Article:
Scratchboard drawings: 6 surreal examples | Laura Kranz
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Scratchboard is a fun—albeit unusual—art medium.  Manufacturers coat a smooth, flat surface, like hardboard (the material used in old-school clipboards), with white China clay. After that, they coat the dried clay in a thin layer of india ink.

You create marks on it by using a sharp scratching implement as though it were a pen, carving through the thin coating of ink to reveal the bright white clay beneath.

Different types of scratchboard

In some types of scratchboard, the clay is actually layered in a variety of colors. The deeper the scratch, the more layers you scratch through, which changes the color that’s revealed by your mark.

Scraperboard is another name for the art medium. I’ve seen it written on labels, but I’ve never actually heard someone call it that. In fact, I don’t know that I’ve ever heard that word spoken aloud … but I digress.

In all the scratchboard drawings I’ve made, I’ve used the hardboard variety. I really like it, and I’d recommend it.

Cardboard is sometimes used as the base surface instead. It’s much flimsier, and usually you can’t carve as deeply into the clay. Those are the downsides, but there is one positive: unlike hardboard, you can actually cut that kind to your desired size.

Still, if you can just buy your hardboard piece in the size you want it, then that problem solves itself for you.

Example scratchboard drawings

All the scratchboard surfaces I’ve used have also been the kinds that just use white clay, and not a variety of clay colors. There’s no real reason for this other than that I just love black & white and haven’t particularly found the multilayer clay to be appealing to me. I imagine the final result would look a lot more arts-and-crafts–like, which isn’t what I typically shoot for.

1: Glowing Eyes

In this scratchboard drawing of a monster, called Glowing Eyes, you can see the carving marks in the large white patches of clay.

Glowing Eyes

Most of my scratchboard art pieces are surreal drawings, and a lot of them feature imaginary creatures. This dystopian mishmash of monsters you’ll see below is no exception.

2: Back Yard

Monsters are great to draw on scratchboard—I find that the dark backdrop sets the stage really well to carve in glowing eyes and sharp teeth. And the stark lines can give the finished art work a really edgy feel.

I titled this piece Back Yard.

Back Yard scratchboard art

In addition to the scratchboards like the two above, you can also find the kind that have not yet been coated in ink. This allows you to apply custom colors of ink to the surface.

3: The Jungle

I used scratchboard that came without the black-ink surface in this semi-abstract drawing called The Jungle, and coated it in ink myself. Scratchboard without ink is also known as clayboard. You can use whatever colors of ink you like to coat the China clay surface.

Clayboard, unlike scratchboard, is always on a hardboard surface—never cardboard.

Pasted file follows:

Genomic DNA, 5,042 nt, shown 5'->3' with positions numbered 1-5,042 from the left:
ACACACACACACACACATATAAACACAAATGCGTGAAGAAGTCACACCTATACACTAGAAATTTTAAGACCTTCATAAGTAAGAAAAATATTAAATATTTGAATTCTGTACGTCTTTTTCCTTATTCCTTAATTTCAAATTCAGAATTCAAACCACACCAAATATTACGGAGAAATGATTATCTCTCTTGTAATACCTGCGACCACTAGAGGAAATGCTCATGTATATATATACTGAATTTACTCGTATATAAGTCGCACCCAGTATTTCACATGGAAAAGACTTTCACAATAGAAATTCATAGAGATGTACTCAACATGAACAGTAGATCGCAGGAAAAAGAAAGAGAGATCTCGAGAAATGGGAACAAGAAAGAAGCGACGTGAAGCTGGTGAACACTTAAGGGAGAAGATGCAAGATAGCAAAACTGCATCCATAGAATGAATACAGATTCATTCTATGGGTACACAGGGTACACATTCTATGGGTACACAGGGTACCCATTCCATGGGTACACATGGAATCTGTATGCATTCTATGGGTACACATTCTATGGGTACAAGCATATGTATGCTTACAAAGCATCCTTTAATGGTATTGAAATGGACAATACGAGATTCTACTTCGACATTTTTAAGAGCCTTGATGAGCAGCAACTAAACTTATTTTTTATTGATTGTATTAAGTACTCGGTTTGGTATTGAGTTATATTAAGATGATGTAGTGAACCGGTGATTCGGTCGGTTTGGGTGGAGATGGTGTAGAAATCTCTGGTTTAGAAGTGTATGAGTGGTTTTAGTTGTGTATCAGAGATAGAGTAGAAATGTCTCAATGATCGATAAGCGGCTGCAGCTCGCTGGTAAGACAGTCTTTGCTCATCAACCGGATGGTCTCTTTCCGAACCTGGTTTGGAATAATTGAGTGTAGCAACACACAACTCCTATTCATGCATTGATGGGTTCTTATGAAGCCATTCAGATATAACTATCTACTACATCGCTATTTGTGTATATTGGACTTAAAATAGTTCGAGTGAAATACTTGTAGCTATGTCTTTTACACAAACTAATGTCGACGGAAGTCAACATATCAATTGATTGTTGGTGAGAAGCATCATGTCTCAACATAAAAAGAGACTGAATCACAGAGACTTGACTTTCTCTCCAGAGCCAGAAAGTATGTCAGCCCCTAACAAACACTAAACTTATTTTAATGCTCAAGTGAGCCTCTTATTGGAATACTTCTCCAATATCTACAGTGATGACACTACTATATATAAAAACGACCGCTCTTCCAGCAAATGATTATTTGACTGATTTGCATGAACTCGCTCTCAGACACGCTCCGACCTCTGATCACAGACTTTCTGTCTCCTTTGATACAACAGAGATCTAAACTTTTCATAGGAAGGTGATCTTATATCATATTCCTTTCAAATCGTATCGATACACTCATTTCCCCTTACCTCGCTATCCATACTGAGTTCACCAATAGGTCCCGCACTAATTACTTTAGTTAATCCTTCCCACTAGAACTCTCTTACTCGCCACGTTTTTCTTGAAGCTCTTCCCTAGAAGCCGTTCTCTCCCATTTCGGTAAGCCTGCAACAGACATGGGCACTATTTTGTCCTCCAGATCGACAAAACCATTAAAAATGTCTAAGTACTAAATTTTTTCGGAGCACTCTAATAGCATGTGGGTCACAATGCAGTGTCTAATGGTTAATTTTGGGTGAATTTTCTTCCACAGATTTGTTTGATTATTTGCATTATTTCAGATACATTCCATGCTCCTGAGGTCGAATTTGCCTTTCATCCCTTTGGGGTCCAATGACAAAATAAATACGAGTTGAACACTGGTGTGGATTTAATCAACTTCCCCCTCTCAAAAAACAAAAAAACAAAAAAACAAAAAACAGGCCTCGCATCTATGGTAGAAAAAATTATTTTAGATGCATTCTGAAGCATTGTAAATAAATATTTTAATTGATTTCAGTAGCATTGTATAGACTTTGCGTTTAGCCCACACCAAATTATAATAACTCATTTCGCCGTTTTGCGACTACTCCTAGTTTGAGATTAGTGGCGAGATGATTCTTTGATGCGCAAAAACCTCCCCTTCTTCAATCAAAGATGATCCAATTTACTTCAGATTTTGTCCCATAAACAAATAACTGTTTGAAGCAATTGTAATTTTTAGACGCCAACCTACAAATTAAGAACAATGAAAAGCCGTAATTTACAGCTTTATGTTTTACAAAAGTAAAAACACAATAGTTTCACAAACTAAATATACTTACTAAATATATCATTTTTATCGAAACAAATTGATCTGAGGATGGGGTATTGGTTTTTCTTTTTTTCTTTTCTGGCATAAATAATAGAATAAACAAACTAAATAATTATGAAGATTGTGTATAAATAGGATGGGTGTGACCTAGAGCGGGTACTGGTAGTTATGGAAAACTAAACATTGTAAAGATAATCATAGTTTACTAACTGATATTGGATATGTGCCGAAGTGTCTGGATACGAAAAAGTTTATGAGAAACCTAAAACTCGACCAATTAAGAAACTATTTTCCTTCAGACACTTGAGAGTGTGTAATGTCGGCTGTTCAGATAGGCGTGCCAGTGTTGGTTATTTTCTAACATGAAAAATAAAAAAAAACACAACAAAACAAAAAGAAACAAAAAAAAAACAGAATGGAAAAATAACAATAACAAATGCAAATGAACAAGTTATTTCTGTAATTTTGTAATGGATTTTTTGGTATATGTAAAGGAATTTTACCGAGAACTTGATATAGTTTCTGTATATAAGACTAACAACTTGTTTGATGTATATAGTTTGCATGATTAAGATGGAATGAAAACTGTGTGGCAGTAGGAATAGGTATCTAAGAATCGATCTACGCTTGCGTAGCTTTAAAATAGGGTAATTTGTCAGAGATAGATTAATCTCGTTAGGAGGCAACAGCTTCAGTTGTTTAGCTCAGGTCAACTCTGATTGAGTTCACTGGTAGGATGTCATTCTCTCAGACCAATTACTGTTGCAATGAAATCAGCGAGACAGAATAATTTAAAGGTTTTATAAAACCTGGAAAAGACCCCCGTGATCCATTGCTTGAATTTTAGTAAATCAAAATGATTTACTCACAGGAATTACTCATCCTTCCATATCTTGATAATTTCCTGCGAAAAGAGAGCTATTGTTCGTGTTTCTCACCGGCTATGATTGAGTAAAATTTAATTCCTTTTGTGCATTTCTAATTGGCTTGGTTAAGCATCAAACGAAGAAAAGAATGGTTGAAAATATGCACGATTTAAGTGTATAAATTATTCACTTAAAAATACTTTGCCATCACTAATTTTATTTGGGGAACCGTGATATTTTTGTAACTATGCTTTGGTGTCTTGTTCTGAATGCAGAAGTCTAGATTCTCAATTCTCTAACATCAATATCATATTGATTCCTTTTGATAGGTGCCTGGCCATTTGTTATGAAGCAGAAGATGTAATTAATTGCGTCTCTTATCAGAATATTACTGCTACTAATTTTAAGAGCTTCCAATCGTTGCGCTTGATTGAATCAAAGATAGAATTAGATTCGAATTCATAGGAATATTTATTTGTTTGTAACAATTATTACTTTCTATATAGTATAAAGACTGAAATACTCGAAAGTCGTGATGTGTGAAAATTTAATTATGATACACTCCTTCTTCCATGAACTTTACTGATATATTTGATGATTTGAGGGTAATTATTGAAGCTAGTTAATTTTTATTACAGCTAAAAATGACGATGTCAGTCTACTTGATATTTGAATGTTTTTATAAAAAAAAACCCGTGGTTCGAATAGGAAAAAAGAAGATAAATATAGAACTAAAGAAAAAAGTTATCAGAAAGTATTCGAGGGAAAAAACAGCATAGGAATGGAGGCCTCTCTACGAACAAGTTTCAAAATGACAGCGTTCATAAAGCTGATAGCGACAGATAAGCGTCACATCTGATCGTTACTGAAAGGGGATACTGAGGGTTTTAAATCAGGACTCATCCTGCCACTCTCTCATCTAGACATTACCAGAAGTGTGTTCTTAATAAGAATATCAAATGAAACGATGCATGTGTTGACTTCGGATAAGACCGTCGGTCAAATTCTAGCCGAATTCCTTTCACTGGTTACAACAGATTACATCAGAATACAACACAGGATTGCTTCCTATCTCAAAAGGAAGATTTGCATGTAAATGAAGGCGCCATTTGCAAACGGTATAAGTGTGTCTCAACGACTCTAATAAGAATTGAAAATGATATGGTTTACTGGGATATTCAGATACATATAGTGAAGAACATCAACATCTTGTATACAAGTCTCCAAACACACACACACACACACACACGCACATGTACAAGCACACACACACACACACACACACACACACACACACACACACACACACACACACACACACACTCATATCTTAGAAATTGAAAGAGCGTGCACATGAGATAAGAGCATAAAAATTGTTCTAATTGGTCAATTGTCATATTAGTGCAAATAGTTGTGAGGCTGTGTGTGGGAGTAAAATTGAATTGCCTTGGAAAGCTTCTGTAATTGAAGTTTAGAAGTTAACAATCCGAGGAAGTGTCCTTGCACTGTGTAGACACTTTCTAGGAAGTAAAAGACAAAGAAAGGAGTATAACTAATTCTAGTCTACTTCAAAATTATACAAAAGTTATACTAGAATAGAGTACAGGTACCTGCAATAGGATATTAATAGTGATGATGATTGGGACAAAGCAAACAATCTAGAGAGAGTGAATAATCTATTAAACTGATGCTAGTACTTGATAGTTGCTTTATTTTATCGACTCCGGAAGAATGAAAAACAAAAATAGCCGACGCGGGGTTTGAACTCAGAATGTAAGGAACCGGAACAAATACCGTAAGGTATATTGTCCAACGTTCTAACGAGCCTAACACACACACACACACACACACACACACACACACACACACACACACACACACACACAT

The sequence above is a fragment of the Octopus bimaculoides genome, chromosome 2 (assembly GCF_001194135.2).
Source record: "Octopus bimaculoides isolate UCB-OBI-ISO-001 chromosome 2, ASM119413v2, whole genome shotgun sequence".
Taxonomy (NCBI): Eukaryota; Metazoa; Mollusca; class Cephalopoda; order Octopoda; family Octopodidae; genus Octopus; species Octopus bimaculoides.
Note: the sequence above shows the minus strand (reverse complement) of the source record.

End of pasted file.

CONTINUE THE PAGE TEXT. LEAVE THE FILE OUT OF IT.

scratchboard art the jungle

I simply chose black sumi ink on the drawing above—I really like the stark contrast between white and black. Still, it would be interesting to try covering the clayboard surface with a different color, or even a variety of colors. If I try it, I’ll post how it turns out here.

4: Trabeculae

The strong contrast that you can make so easily between dark and light on scratchboard can be leveraged in a variety of ways. One of them is contour lines.

The drawing below is called Trabeculae, and the lines are inspired by the structure of human bone.

Trabeculae scratchboard art

5: Torn Glass

It’s important to avoid making mistakes with scratchboard, because you can’t undo any scratches you make.  You can cover up your mistake with ink and re-scratch it later, but there are a few problems with that. First, the scratchmark remains, and the smooth texture you had before is gone. Second, it requires stopping all work while you wait for the ink to dry.

Some artists have that kind of patience, but I do not.

That’s why I typically stick to more abstract, automatic, or surreal work with it—mistakes in an abstraction are more easily turned into marks that seemed intentional in those cases.

For example, I made this drawing, Torn Glassin a similar abstract style as the Organic Form Drawings series.

Scratchboard art torn glass organic form by Laura Kranz

6: Scratchboard Rat

My first attempt at scratchboard was this picture of a rat.  It’s a little rougher than the other drawings, but not bad for a first attempt.

I hardly even bothered to give this drawing a name … I just called it Scratchboard Rat.

In this drawing, I created some textures that aren’t present in the others. That’s because I tried out a variety of different scratching tools to see what I liked best. Some scraped away relatively large areas at a time.You would be surprised at how time-consuming carving out the white spaces was.

Others did deep, fine lines. Still others were meant for rubbing away the black India ink just slightly, as you’ll see around the rat shape.

After this exercise, I learned that I prefer the small, sharp, intentional-looking lines. I use the sharp, fine-pointed scraping tool the way I would use a fine-tipped pen on paper.

Ratigan scratchboard art

I’ve seen other artists add color to the white spaces they carve away, using pens, paint, airbrushes, or colored pencils.

It’s impressive the amount of realism that artists can coax from a medium like this—it’s a great surface for detailed illustrations and still-life drawings. I don’t typically make that type of drawing, though I tend to stick with drawings of the many surreal ideas that pop into my head.

If you haven’t ever used scratchboard, give it a try. And if you want help coming up with ideas for what to draw, try out the drawing idea generator.

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